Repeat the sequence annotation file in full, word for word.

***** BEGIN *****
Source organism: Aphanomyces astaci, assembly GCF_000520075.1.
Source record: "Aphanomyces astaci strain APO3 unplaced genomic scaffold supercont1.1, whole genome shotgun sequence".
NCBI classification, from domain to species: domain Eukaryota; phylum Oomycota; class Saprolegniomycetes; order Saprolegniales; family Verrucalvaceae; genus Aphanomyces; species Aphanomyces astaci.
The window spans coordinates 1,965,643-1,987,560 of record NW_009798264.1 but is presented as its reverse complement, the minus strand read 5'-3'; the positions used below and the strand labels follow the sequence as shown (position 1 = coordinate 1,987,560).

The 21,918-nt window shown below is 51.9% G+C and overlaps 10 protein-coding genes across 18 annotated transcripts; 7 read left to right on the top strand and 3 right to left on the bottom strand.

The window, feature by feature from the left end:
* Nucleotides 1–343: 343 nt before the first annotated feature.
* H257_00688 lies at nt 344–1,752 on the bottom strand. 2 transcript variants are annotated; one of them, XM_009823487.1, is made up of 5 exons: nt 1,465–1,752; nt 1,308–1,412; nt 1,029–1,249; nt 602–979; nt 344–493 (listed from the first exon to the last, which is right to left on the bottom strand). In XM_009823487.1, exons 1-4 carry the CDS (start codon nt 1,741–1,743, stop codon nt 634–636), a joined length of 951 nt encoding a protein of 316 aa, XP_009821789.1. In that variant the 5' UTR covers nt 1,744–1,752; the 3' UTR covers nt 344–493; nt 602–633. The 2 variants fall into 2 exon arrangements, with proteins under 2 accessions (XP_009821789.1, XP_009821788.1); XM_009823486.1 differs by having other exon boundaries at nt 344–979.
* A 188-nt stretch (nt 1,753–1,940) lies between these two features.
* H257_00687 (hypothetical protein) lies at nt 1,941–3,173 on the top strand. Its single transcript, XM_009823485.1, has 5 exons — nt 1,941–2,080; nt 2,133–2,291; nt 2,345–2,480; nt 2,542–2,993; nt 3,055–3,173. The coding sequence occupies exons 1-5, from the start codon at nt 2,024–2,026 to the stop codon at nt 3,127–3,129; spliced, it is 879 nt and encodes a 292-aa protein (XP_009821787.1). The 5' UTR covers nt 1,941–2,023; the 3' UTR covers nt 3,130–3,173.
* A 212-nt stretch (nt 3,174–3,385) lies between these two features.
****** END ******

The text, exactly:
Source organism: Aphanomyces astaci, assembly GCF_000520075.1.
Source record: "Aphanomyces astaci strain APO3 unplaced genomic scaffold supercont1.1, whole genome shotgun sequence".
NCBI classification, from domain to species: domain Eukaryota; phylum Oomycota; class Saprolegniomycetes; order Saprolegniales; family Verrucalvaceae; genus Aphanomyces; species Aphanomyces astaci.
The window spans coordinates 1,965,643-1,987,560 of record NW_009798264.1 but is presented as its reverse complement, the minus strand read 5'-3'; the positions used below and the strand labels follow the sequence as shown (position 1 = coordinate 1,987,560).

The 21,918-nt window shown below is 51.9% G+C and overlaps 10 protein-coding genes across 18 annotated transcripts; 7 read left to right on the top strand and 3 right to left on the bottom strand.

The window, feature by feature from the left end:
* Nucleotides 1–343: 343 nt before the first annotated feature.
* H257_00688 lies at nt 344–1,752 on the bottom strand. 2 transcript variants are annotated; one of them, XM_009823487.1, is made up of 5 exons: nt 1,465–1,752; nt 1,308–1,412; nt 1,029–1,249; nt 602–979; nt 344–493 (listed from the first exon to the last, which is right to left on the bottom strand). In XM_009823487.1, exons 1-4 carry the CDS (start codon nt 1,741–1,743, stop codon nt 634–636), a joined length of 951 nt encoding a protein of 316 aa, XP_009821789.1. In that variant the 5' UTR covers nt 1,744–1,752; the 3' UTR covers nt 344–493; nt 602–633. The 2 variants fall into 2 exon arrangements, with proteins under 2 accessions (XP_009821789.1, XP_009821788.1); XM_009823486.1 differs by having other exon boundaries at nt 344–979.
* A 188-nt stretch (nt 1,753–1,940) lies between these two features.
* H257_00687 (hypothetical protein) lies at nt 1,941–3,173 on the top strand. Its single transcript, XM_009823485.1, has 5 exons — nt 1,941–2,080; nt 2,133–2,291; nt 2,345–2,480; nt 2,542–2,993; nt 3,055–3,173. The coding sequence occupies exons 1-5, from the start codon at nt 2,024–2,026 to the stop codon at nt 3,127–3,129; spliced, it is 879 nt and encodes a 292-aa protein (XP_009821787.1). The 5' UTR covers nt 1,941–2,023; the 3' UTR covers nt 3,130–3,173.
* A 212-nt stretch (nt 3,174–3,385) lies between these two features.